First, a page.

The 2007 alternate history detective story The Yiddish Policemen's Union by American author Michael Chabon, inspired by the 1939 Slattery Report and based on the premise that after World War II, a temporary Yiddish-speaking settlement for Jewish refugees was established in Alaska in 1941 while the State of Israel was destroyed shortly after its creation in 1948, can be considered a Territorialist alternate history (though the writer does not necessarily share the ideology of the Territorialist movement).

See also[edit]

References[edit]

  1. ^ Image of the City of Ararat (Grand Island, NY) Image in 1825, a Pivotal Year on the Niagara Frontier on New York Heritage
  2. ^ Seventh Congress - Basle, 1905 (Jewish Virtual Library)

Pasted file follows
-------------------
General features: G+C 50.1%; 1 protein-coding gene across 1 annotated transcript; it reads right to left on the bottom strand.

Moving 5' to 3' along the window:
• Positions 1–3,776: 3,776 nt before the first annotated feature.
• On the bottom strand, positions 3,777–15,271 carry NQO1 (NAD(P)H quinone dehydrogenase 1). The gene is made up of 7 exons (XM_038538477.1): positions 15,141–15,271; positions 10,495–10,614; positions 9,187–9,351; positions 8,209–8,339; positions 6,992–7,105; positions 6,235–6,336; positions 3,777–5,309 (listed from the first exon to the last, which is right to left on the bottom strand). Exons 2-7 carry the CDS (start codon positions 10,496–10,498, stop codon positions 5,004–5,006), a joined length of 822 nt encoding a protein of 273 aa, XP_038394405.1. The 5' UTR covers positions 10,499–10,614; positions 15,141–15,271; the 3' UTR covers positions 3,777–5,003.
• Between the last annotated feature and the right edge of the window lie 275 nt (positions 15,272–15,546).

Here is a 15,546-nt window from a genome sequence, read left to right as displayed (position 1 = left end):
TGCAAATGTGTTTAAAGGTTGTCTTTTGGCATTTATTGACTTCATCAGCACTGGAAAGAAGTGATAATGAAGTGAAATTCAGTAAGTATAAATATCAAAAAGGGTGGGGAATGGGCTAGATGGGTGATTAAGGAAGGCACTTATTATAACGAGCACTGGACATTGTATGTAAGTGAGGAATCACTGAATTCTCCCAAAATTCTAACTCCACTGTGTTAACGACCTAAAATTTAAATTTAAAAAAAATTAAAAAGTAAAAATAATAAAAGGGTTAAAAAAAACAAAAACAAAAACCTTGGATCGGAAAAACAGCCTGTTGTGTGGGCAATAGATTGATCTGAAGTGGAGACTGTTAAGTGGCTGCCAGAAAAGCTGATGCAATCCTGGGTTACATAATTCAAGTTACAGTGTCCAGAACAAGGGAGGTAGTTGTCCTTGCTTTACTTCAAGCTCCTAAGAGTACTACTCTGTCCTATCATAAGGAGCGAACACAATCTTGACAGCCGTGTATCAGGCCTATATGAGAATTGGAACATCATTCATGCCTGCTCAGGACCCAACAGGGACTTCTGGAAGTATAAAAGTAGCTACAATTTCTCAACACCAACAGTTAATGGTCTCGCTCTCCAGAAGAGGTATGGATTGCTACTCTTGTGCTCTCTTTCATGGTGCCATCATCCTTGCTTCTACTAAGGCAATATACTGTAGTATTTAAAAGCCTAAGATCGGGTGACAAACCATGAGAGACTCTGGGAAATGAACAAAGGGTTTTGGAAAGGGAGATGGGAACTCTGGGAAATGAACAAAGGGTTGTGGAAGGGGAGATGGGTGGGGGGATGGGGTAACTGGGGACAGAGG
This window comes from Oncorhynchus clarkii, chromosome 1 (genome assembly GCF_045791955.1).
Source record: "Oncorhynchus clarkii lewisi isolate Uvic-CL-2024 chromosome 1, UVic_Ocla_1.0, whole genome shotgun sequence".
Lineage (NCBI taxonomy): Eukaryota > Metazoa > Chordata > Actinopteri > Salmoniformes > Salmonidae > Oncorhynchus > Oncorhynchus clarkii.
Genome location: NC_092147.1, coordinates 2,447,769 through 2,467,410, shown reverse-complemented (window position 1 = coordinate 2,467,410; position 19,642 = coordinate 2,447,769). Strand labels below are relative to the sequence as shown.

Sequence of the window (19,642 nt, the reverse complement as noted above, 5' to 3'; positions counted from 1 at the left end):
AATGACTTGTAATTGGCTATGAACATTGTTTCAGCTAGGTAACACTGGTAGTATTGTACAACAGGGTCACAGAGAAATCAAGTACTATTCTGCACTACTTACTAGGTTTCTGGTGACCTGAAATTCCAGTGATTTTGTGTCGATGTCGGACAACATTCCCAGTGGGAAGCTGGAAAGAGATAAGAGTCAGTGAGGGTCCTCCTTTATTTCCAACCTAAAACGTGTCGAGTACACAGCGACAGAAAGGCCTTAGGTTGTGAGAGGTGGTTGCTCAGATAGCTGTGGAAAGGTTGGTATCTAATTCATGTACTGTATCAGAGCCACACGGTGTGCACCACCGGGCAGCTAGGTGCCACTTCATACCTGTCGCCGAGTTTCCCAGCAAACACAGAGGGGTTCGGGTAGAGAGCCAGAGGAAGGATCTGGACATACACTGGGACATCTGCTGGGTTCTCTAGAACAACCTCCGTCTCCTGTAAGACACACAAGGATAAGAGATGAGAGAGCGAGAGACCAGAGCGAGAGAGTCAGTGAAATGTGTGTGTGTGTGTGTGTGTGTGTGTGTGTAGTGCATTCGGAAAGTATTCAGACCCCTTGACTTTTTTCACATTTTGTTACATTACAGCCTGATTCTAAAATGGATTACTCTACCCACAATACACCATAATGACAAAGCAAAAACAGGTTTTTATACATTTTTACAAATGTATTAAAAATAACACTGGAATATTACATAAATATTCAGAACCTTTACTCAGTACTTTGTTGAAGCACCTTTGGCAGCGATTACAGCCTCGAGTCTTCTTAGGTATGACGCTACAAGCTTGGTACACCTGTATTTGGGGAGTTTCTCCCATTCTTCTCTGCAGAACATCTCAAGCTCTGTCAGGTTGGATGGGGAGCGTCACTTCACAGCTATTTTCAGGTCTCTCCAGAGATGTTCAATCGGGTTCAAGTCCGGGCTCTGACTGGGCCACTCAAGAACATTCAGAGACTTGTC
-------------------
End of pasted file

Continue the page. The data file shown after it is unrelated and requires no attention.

3. ^ Territorialism (Jewish Virtual Library)
  4. ^ A Jewish colony in the Kimberleys
  5. ^ Steinberg, Isaac Nachman (1888 - 1957) by Beverley Hooper, Australian Dictionary of Biography, Volume 16, Melbourne University Press, 2002, pp 298-299. Online Ed. published by Australian National University

External links[edit]


Original courtesy of Wikipedia: http://en.wikipedia.org/wiki/Territorialism — Please support Wikipedia.
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KXLF Butte News
Thu, 28 May 2015 07:37:30 -0700

That stampede might have been considered standard terrace fare, a token act of territorialism and intimidation, but it led innocent fans to flee in terror. "Some tried to climb a wall to escape. The wall crumbled. Thirty-nine people were crushed to death.
 
Inside Higher Ed
Wed, 27 May 2015 00:18:37 -0700

I'm quite certain that on our university campuses the mincing jaws of bureaucracy and petty territorialism eviscerate many of our promising ideas before we have the opportunity to enact and test those ideas. Once an initiative has been successfully ...

The Times and Democrat

The Times and Democrat
Thu, 07 May 2015 22:15:00 -0700